It's getting almost crowded at the North Pole – and a lot easier to get there.
Barely 10 days after the German icebreaker Polarstern reached the North Pole, the elderly Canadian icebreaker Louis St. Laurent and its newer, more powerful American consort, Healy, were only a few kilometres away and expected to reach the top of the world Friday.
For the Louis St. Laurent, it will be the second visit to the Pole, 17 years after the first.
Massive declines in Arctic ice cover – especially the near-total melt out of tough, multi-year ice that thwarted explorers for centuries and defeated even modern, powerful icebreakers until recent years – have made High Arctic passages more common and may soon see seasonal summer trade routes opening up.
A Canadian super-icebreaker – first promised by the Conservative government more than two decades ago as a nuclear-powered goliath – has been long delayed and, now downsized by the Harper government, may finally be coming.
Meanwhile, other nations, notably China, South Korea and Russia, all with an eye on Arctic trade routes as well as polar research, have built and launched big icebreakers. Russia has added to its already world-beating icebreaker fleet.
"These other nations get it in terms of climate change," said Michael Byers, referring to the icebreaker building boom and the concerted effort to get vessels into the High Arctic for research. "It should send a strong signal to Canada about the seriousness of these other countries," added Prof. Byers, who holds the Canada Research Chair in Global Politics and International Law at the University of British Columbia.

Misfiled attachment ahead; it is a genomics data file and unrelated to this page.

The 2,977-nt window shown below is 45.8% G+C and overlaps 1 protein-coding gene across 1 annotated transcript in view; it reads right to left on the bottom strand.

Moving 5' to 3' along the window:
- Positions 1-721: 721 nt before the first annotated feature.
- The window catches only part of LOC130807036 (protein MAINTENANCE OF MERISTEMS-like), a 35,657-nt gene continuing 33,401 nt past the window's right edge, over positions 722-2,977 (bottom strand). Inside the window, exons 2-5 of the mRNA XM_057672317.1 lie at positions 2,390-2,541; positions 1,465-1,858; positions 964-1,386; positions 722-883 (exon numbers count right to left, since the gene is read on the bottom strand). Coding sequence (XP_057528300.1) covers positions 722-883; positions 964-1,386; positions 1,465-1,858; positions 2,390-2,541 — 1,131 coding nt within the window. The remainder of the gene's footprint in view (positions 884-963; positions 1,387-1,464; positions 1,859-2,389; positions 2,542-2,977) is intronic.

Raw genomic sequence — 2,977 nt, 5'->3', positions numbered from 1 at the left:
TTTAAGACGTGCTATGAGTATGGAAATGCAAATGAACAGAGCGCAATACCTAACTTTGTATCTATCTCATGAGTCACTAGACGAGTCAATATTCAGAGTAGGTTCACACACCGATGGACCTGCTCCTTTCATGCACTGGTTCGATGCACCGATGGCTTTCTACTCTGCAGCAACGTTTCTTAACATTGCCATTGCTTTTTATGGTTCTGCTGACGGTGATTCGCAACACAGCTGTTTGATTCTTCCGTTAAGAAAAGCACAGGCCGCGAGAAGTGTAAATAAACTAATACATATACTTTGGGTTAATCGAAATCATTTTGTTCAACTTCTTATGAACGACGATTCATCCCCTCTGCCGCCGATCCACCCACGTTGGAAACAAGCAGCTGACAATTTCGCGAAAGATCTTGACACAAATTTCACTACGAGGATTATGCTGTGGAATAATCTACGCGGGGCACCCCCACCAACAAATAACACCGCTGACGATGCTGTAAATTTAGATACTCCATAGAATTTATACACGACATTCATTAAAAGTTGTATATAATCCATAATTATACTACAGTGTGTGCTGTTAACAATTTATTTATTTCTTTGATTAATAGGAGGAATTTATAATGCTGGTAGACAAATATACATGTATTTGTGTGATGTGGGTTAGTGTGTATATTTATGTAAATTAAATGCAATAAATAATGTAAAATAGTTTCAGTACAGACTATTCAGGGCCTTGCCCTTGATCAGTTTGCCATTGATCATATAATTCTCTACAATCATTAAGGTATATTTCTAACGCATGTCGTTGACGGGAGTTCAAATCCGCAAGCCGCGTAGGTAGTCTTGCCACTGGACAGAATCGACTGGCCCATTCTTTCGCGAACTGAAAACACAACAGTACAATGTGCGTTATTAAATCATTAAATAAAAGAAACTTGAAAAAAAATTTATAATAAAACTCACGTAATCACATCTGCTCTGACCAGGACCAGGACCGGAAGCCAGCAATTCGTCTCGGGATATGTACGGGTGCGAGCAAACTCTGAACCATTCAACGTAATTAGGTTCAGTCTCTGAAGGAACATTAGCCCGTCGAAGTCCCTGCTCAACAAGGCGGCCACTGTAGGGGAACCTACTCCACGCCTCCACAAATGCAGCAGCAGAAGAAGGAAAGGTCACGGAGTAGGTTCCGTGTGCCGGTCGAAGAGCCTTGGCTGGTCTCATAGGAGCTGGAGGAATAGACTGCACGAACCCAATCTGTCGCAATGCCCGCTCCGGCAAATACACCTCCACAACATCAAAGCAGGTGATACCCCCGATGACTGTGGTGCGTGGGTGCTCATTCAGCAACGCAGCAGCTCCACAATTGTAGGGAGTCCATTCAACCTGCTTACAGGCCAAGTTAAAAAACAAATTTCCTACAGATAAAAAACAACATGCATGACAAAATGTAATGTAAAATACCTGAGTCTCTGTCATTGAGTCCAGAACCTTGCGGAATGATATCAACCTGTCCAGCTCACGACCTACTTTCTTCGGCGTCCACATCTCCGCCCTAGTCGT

But the race to the Arctic is only partially about research. Untold oil wealth, the prospect of new, if seasonal, trade routes have turned the top of the world into the 21st-century version of The Great Game, with major powers jockeying for influence.
Exxon anteed up billions for risky Arctic Russian drilling rights this week, and the large tankers – escorted by (unneeded) icebreakers – sailed the shortcut across the top of Russia this summer.
Captain Alex MacIntyre, a Canadian ice pilot who has been working in the ice-choked Canadian Arctic archipelago since 1968, said he was "astounded" by the lack of ice remaining in the Northwest Passage as he helped guide a Russian research icebreaker-turned-cruise-ship through in August.
Decades of delay – the Louis St. Laurent, Canada's largest icebreaker, is 42 years old and was supposed to be scrapped 10 years ago – may finally be ending. The Harper government is expected to finally sign a $1-billion deal for a new super-icebreaker to be delivered by 2017.
"As the Coast Guard begins celebrating its 50th anniversary next year, we are looking forward to increasing Canada's presence in the North through our new polar-class icebreaker, the CCGS John G. Diefenbaker," Fisheries and Oceans Minister Keith Ashfield said.
Even it that timetable is kept, it won't break any ice until long after new Chinese, South Korean and Russian vessels start crisscrossing the summer Arctic with its shrunken and thinned skullcap of ice.
Prof. Byers suggested the government may be buying a super-icebreaker designed for ice conditions that existed decades ago and that Canada's real needs might be better served by three or four more modest icebreakers. None of the three icebreakers at the North Pole this summer were close to the massively powered Russian super-icebreakers.